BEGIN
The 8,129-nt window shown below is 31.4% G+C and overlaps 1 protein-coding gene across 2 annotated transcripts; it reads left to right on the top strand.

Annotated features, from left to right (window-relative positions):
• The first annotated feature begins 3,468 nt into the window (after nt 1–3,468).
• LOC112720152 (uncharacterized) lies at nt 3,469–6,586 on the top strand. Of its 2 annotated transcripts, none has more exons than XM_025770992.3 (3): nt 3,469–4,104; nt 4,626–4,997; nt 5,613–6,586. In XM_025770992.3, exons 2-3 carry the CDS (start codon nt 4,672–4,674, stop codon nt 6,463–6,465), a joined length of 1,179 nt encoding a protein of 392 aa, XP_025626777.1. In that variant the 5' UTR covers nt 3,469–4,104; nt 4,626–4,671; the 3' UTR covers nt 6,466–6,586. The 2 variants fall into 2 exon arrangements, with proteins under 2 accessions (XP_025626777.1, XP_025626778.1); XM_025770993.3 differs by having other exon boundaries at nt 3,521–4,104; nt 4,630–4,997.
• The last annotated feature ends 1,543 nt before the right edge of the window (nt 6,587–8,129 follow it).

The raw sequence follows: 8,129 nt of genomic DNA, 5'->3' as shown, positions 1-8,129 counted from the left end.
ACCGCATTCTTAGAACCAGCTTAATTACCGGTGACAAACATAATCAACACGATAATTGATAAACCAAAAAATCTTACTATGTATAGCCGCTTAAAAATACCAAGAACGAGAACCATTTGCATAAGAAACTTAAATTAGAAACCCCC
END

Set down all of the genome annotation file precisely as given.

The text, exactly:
The 8,129-nt window shown below is 31.4% G+C and overlaps 1 protein-coding gene across 2 annotated transcripts; it reads left to right on the top strand.

Annotated features, from left to right (window-relative positions):
• The first annotated feature begins 3,468 nt into the window (after nt 1–3,468).
• LOC112720152 (uncharacterized) lies at nt 3,469–6,586 on the top strand. Of its 2 annotated transcripts, none has more exons than XM_025770992.3 (3): nt 3,469–4,104; nt 4,626–4,997; nt 5,613–6,586. In XM_025770992.3, exons 2-3 carry the CDS (start codon nt 4,672–4,674, stop codon nt 6,463–6,465), a joined length of 1,179 nt encoding a protein of 392 aa, XP_025626777.1. In that variant the 5' UTR covers nt 3,469–4,104; nt 4,626–4,671; the 3' UTR covers nt 6,466–6,586. The 2 variants fall into 2 exon arrangements, with proteins under 2 accessions (XP_025626777.1, XP_025626778.1); XM_025770993.3 differs by having other exon boundaries at nt 3,521–4,104; nt 4,630–4,997.
• The last annotated feature ends 1,543 nt before the right edge of the window (nt 6,587–8,129 follow it).

The raw sequence follows: 8,129 nt of genomic DNA, 5'->3' as shown, positions 1-8,129 counted from the left end.
ACCGCATTCTTAGAACCAGCTTAATTACCGGTGACAAACATAATCAACACGATAATTGATAAACCAAAAAATCTTACTATGTATAGCCGCTTAAAAATACCAAGAACGAGAACCATTTGCATAAGAAACTTAAATTAGAAACCCCC